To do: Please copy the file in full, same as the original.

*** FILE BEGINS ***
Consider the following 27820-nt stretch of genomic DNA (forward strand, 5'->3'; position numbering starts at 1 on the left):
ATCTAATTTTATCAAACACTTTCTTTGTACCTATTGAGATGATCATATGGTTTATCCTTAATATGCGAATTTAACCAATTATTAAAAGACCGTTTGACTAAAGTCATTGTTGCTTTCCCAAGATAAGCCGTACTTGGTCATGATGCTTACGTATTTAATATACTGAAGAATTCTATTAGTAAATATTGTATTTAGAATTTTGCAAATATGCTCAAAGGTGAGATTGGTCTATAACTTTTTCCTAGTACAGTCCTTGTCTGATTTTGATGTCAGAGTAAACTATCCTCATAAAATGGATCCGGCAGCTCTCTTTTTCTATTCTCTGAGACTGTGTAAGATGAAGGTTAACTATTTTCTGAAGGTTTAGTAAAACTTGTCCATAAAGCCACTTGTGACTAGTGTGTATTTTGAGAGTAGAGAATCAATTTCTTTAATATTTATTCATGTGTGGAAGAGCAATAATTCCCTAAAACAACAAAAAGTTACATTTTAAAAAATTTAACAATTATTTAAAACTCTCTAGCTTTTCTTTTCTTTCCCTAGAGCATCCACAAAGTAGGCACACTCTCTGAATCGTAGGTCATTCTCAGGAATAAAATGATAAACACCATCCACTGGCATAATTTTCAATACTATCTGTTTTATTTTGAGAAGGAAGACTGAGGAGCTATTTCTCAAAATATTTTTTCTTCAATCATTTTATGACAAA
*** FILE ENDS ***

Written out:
Consider the following 27820-nt stretch of genomic DNA (forward strand, 5'->3'; position numbering starts at 1 on the left):
ATCTAATTTTATCAAACACTTTCTTTGTACCTATTGAGATGATCATATGGTTTATCCTTAATATGCGAATTTAACCAATTATTAAAAGACCGTTTGACTAAAGTCATTGTTGCTTTCCCAAGATAAGCCGTACTTGGTCATGATGCTTACGTATTTAATATACTGAAGAATTCTATTAGTAAATATTGTATTTAGAATTTTGCAAATATGCTCAAAGGTGAGATTGGTCTATAACTTTTTCCTAGTACAGTCCTTGTCTGATTTTGATGTCAGAGTAAACTATCCTCATAAAATGGATCCGGCAGCTCTCTTTTTCTATTCTCTGAGACTGTGTAAGATGAAGGTTAACTATTTTCTGAAGGTTTAGTAAAACTTGTCCATAAAGCCACTTGTGACTAGTGTGTATTTTGAGAGTAGAGAATCAATTTCTTTAATATTTATTCATGTGTGGAAGAGCAATAATTCCCTAAAACAACAAAAAGTTACATTTTAAAAAATTTAACAATTATTTAAAACTCTCTAGCTTTTCTTTTCTTTCCCTAGAGCATCCACAAAGTAGGCACACTCTCTGAATCGTAGGTCATTCTCAGGAATAAAATGATAAACACCATCCACTGGCATAATTTTCAATACTATCTGTTTTATTTTGAGAAGGAAGACTGAGGAGCTATTTCTCAAAATATTTTTTCTTCAATCATTTTATGACAAA